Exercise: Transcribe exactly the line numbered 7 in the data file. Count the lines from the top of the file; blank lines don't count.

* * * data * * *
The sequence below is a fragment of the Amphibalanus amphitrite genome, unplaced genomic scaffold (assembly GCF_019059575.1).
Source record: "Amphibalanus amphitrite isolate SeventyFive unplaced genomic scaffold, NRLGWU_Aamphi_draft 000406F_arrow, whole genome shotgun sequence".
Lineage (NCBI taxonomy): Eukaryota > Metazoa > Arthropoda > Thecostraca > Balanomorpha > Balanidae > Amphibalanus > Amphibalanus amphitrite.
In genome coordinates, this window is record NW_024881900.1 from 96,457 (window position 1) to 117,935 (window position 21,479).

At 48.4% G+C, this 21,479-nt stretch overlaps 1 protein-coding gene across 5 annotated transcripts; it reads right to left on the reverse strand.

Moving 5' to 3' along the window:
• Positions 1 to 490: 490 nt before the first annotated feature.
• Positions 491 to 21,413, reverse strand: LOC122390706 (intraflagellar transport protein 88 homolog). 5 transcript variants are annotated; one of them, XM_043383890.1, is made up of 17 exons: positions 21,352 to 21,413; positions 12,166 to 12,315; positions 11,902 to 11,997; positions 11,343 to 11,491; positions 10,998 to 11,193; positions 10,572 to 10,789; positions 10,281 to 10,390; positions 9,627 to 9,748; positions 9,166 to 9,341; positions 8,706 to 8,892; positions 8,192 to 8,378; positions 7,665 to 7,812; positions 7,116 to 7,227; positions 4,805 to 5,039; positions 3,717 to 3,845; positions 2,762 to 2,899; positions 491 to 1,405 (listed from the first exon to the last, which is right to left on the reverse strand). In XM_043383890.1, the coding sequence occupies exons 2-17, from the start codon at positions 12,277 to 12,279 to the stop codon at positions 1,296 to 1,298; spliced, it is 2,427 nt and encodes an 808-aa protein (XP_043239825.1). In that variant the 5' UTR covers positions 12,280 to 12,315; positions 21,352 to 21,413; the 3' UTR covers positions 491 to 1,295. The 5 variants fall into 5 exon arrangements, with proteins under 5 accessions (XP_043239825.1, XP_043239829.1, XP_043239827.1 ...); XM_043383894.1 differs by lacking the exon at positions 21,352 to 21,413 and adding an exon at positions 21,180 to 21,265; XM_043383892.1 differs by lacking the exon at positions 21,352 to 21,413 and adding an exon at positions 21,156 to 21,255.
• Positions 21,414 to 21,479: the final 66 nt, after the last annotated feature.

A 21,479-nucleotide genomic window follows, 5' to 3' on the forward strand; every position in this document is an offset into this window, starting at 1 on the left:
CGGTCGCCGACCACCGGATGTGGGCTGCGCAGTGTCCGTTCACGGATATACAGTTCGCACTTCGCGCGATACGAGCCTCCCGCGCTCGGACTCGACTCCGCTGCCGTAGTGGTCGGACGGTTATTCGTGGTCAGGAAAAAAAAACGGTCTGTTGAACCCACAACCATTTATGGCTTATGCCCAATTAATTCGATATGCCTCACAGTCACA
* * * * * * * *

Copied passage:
• Positions 1 to 490: 490 nt before the first annotated feature.